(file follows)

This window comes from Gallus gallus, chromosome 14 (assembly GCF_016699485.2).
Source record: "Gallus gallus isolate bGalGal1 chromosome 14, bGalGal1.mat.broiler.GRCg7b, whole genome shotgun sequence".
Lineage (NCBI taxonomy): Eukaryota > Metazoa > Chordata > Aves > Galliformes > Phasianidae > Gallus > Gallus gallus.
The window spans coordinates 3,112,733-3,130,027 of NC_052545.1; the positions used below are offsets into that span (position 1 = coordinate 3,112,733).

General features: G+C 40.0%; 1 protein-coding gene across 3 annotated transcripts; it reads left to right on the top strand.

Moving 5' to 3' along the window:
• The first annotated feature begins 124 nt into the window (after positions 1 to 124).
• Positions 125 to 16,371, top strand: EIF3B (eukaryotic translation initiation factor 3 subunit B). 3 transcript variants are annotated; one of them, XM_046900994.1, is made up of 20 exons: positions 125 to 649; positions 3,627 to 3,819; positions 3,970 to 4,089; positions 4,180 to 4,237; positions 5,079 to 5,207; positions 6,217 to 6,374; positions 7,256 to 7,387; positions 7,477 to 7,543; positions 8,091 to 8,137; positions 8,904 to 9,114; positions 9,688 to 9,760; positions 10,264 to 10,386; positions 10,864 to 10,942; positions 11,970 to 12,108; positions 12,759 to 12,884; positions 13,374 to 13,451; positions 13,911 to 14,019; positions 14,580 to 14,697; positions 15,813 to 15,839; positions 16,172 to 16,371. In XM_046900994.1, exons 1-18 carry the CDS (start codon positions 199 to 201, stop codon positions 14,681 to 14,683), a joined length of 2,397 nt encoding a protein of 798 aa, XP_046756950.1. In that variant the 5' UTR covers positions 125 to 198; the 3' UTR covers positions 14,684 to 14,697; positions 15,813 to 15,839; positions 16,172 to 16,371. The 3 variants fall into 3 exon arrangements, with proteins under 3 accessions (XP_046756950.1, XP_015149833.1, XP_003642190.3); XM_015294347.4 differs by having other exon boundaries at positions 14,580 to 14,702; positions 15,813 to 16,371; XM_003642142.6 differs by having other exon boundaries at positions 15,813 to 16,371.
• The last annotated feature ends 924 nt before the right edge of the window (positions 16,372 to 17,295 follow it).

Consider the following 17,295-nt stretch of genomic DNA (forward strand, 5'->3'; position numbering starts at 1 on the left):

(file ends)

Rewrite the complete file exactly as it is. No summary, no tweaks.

This window comes from Gallus gallus, chromosome 14 (assembly GCF_016699485.2).
Source record: "Gallus gallus isolate bGalGal1 chromosome 14, bGalGal1.mat.broiler.GRCg7b, whole genome shotgun sequence".
Lineage (NCBI taxonomy): Eukaryota > Metazoa > Chordata > Aves > Galliformes > Phasianidae > Gallus > Gallus gallus.
The window spans coordinates 3,112,733-3,130,027 of NC_052545.1; the positions used below are offsets into that span (position 1 = coordinate 3,112,733).

General features: G+C 40.0%; 1 protein-coding gene across 3 annotated transcripts; it reads left to right on the top strand.

Moving 5' to 3' along the window:
• The first annotated feature begins 124 nt into the window (after positions 1 to 124).
• Positions 125 to 16,371, top strand: EIF3B (eukaryotic translation initiation factor 3 subunit B). 3 transcript variants are annotated; one of them, XM_046900994.1, is made up of 20 exons: positions 125 to 649; positions 3,627 to 3,819; positions 3,970 to 4,089; positions 4,180 to 4,237; positions 5,079 to 5,207; positions 6,217 to 6,374; positions 7,256 to 7,387; positions 7,477 to 7,543; positions 8,091 to 8,137; positions 8,904 to 9,114; positions 9,688 to 9,760; positions 10,264 to 10,386; positions 10,864 to 10,942; positions 11,970 to 12,108; positions 12,759 to 12,884; positions 13,374 to 13,451; positions 13,911 to 14,019; positions 14,580 to 14,697; positions 15,813 to 15,839; positions 16,172 to 16,371. In XM_046900994.1, exons 1-18 carry the CDS (start codon positions 199 to 201, stop codon positions 14,681 to 14,683), a joined length of 2,397 nt encoding a protein of 798 aa, XP_046756950.1. In that variant the 5' UTR covers positions 125 to 198; the 3' UTR covers positions 14,684 to 14,697; positions 15,813 to 15,839; positions 16,172 to 16,371. The 3 variants fall into 3 exon arrangements, with proteins under 3 accessions (XP_046756950.1, XP_015149833.1, XP_003642190.3); XM_015294347.4 differs by having other exon boundaries at positions 14,580 to 14,702; positions 15,813 to 16,371; XM_003642142.6 differs by having other exon boundaries at positions 15,813 to 16,371.
• The last annotated feature ends 924 nt before the right edge of the window (positions 16,372 to 17,295 follow it).

Consider the following 17,295-nt stretch of genomic DNA (forward strand, 5'->3'; position numbering starts at 1 on the left):